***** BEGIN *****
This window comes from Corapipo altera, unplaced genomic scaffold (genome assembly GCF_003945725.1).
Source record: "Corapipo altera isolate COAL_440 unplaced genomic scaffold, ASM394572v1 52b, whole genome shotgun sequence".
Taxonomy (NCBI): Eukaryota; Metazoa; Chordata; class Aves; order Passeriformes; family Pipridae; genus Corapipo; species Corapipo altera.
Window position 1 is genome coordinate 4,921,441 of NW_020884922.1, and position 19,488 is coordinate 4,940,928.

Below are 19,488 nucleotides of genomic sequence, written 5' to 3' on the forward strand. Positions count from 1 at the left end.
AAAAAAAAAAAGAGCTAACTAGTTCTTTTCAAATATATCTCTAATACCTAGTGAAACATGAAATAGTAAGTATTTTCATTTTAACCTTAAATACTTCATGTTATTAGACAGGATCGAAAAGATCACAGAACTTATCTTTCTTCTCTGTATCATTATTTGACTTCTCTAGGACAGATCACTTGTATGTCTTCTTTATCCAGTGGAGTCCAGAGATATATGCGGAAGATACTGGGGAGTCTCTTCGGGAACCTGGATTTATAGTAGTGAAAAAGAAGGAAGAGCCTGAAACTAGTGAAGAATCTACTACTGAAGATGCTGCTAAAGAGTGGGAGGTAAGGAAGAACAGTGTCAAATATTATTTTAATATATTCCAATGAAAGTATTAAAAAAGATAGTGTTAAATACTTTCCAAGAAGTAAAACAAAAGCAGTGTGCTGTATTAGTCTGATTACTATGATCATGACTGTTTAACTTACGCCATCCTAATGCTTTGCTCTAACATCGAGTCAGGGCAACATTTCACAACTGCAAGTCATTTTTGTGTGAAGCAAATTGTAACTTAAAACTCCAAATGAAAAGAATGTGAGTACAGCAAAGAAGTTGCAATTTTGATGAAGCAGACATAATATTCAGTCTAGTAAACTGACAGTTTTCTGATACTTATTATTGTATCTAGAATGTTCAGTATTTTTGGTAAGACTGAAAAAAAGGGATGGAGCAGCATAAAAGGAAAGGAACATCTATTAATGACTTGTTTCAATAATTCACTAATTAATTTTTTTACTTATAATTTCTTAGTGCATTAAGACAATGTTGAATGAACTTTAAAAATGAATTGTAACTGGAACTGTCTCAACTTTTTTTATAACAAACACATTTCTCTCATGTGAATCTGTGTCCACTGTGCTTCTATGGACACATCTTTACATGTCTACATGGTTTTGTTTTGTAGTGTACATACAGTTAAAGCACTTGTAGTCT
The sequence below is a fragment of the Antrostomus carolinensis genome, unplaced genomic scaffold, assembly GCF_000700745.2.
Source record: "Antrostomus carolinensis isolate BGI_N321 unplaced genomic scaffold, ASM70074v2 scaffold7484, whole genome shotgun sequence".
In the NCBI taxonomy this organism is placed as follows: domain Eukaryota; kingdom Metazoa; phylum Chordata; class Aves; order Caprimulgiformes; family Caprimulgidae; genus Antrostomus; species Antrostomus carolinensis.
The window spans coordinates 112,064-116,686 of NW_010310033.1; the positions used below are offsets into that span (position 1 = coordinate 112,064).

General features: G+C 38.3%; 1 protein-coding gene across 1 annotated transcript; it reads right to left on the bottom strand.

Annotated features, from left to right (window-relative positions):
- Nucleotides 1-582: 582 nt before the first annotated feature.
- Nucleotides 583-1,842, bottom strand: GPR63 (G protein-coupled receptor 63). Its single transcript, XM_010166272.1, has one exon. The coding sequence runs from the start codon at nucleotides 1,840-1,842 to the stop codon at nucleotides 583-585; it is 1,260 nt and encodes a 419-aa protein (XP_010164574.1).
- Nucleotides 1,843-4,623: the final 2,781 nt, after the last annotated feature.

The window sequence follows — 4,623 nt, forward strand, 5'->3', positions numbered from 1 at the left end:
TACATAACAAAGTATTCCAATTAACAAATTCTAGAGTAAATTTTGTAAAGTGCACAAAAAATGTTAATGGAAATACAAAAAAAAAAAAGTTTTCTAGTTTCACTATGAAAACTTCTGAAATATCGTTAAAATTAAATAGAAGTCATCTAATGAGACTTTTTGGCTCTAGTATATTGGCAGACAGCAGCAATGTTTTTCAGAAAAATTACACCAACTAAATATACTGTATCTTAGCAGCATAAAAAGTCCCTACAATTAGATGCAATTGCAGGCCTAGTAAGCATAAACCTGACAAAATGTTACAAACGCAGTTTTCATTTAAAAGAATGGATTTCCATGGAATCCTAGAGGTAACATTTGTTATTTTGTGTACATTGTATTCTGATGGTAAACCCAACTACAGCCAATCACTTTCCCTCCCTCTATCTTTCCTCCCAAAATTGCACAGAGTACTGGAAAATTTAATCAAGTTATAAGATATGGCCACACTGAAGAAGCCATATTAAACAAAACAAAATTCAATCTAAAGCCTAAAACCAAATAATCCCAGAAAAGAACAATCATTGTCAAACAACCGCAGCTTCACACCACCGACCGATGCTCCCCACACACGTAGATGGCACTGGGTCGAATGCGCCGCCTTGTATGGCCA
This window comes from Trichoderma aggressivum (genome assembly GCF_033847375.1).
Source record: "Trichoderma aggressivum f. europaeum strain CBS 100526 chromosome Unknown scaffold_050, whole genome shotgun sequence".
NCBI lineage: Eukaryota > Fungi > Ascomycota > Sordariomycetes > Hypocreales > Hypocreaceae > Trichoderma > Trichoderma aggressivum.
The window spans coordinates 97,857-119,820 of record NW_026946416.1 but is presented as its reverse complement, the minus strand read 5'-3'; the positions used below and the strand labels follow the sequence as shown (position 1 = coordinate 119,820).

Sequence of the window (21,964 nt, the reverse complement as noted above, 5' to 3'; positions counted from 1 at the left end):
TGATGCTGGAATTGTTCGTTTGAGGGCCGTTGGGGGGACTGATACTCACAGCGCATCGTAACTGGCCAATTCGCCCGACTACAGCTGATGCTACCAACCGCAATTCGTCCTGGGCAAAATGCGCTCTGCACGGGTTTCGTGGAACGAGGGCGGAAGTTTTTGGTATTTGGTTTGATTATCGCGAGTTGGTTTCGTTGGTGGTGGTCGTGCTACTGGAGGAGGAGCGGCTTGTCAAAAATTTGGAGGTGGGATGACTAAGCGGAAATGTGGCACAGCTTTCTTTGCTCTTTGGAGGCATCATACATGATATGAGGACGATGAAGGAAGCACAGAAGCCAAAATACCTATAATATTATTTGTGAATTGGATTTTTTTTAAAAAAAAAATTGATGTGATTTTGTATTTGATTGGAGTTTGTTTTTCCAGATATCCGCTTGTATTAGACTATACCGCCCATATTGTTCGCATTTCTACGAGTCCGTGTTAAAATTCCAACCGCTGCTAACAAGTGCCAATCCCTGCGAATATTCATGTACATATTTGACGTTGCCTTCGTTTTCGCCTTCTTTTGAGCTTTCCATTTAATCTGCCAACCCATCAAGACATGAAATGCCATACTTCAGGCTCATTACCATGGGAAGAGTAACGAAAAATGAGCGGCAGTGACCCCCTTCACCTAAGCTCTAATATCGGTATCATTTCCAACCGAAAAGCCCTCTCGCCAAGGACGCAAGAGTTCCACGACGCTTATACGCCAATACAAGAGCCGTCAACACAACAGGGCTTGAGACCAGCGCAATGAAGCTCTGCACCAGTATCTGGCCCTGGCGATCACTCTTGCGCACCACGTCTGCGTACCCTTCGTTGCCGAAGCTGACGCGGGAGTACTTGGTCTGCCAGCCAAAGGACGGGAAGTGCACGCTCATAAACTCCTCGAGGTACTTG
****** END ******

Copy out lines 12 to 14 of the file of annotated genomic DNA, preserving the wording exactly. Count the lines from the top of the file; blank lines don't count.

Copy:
Annotated features, from left to right (window-relative positions):
- Nucleotides 1-582: 582 nt before the first annotated feature.
- Nucleotides 583-1,842, bottom strand: GPR63 (G protein-coupled receptor 63). Its single transcript, XM_010166272.1, has one exon. The coding sequence runs from the start codon at nucleotides 1,840-1,842 to the stop codon at nucleotides 583-585; it is 1,260 nt and encodes a 419-aa protein (XP_010164574.1).